My friend Matt Phillips explores an important point in Lutheran theology: when is a Christian allowed to resist unjust authority? This is a serious issue, as Luther’s rebellion against Papal authority helped to inspire a major peasants’ revolt in the 1520s. Luther eventually turned against it with a remarkable pamphlet entitled Against the Murderous, Thieving Hordes of Peasants (1525), in which he called on everyone to:
smite, slay and stab, secretly or openly, remembering that nothing can be more poisonous, hurtful or devilish than a rebel. It is just as when one must kill a mad dog; if you do not strike him, he will strike you, and a whole land with you.
The revolt was eventually put down, at the cost of some 100,000 lives. Some people never forgave Luther for this, and indeed I find it strange that his movement survived it, but Luther was unapologetic: his Reformation was to be a purely spiritual affair, not a political one. “God hath not granted the sword in vain” is one of the great Lutheran lines, the “sword” here being secular legal authority.
But to what extent this principle led to the German penchant for obedience is a topic that deserves further study. Some people just don’t deserve to be obeyed, do they? We can all think of a particular figure in German history to whom resistance would have been amply justified. Luther’s Temporal Authority: To What Extent It Should Be Obeyed (1523) indicates that Luther’s ideas were a little more subtle than commonly understood:
While he advised obedience to temporal authorities, Luther mocked evil rulers in the first paragraph of Temporal Authority when he wrote, “For God Almighty has made our rulers mad; they actually think they can do—and order their subjects to do—whatever they please.” He explained that subjects are not obligated to obey their rulers in all matters, especially regarding the command to turn over Luther’s books to temporal authorities. Referring to Acts 5:29, Luther explained that Christians owed obedience to temporal authorities in earthly matters, but they should not willingly turn over books. However, if the authorities searched their homes and confiscated their property, they must suffer as Christians and not resist forcibly.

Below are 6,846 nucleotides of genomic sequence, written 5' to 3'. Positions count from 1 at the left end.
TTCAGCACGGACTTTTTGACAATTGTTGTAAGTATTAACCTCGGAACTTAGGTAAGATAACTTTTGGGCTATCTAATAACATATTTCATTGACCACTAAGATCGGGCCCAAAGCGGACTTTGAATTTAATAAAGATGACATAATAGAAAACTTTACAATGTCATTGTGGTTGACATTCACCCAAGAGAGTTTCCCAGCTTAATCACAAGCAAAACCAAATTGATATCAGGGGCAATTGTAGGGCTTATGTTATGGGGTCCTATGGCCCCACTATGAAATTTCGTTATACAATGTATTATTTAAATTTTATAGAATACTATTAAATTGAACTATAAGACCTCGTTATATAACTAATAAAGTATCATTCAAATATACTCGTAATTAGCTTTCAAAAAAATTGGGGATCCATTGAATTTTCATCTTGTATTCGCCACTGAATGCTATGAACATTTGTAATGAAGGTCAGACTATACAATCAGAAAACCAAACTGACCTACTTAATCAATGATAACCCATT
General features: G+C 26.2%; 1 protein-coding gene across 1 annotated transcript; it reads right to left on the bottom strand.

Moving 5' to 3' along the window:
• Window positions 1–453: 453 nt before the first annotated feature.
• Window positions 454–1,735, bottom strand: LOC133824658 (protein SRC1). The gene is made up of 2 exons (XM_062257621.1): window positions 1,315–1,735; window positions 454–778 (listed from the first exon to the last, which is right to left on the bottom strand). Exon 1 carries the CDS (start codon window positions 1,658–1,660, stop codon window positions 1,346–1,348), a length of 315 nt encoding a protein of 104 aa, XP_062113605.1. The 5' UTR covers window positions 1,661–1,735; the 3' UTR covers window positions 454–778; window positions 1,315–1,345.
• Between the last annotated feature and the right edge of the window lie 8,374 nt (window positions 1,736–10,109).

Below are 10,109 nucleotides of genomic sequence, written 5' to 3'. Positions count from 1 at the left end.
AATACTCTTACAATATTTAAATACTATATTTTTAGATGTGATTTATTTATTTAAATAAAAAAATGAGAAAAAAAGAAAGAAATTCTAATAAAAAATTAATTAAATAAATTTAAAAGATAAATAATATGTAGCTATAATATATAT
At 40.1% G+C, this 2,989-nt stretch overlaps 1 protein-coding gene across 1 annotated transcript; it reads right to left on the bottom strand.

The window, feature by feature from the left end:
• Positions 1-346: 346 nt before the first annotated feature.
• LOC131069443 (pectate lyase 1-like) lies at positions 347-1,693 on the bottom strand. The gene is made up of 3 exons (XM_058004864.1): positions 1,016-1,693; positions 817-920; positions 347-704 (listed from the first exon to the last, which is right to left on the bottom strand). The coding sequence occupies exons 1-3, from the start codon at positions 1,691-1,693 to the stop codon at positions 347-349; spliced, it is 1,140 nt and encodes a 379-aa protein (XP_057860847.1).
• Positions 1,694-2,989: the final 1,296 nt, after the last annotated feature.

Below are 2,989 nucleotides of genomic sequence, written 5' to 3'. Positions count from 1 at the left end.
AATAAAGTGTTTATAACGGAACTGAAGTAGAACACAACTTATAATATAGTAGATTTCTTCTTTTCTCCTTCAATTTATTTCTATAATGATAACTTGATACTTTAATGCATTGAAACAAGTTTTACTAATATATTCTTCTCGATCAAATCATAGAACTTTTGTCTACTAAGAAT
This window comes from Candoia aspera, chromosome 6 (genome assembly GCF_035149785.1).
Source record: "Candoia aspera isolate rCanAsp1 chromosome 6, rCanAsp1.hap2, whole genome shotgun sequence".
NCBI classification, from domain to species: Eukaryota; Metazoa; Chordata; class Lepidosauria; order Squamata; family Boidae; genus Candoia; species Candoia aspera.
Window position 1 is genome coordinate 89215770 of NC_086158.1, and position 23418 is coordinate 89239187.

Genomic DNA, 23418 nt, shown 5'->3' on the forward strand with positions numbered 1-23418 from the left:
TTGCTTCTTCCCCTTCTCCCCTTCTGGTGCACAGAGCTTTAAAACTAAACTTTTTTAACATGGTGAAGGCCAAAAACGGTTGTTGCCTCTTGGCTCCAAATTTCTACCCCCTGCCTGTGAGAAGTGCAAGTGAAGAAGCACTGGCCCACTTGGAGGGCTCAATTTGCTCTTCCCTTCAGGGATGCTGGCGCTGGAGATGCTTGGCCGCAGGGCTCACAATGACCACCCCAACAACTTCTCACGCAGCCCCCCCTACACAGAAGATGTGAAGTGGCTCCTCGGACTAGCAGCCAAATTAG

Furthermore, in 1530:
at a meeting in Torgau, Luther and Philip Melanchthon agreed to support resistance against a potential Imperial invasion of Protestant lands. Luther, Melanchthon, and other theologians agreed to the legal argument that Emperor Charles V was elected under certain conditions of Imperial law. That is, the emperor had voluntarily limited his own authority in formulating and adjudicating laws, that is, man-made positive law as distinct from natural law. Therefore, if he acted outside of his jurisdiction, the Protestant princes (though not individual Christians as Christians) may actively resist as a matter of self-defense against the unjust laws of men. Thus, the theologians, particularly Luther, accepted the Saxon jurists’ argument as a matter of positive law, but still rejected active resistance based merely on theology or natural law.
Read the whole thing. I don’t know if this would have stopped Hitler, but it does indicate that for Luther, the “sword” was by no means absolute.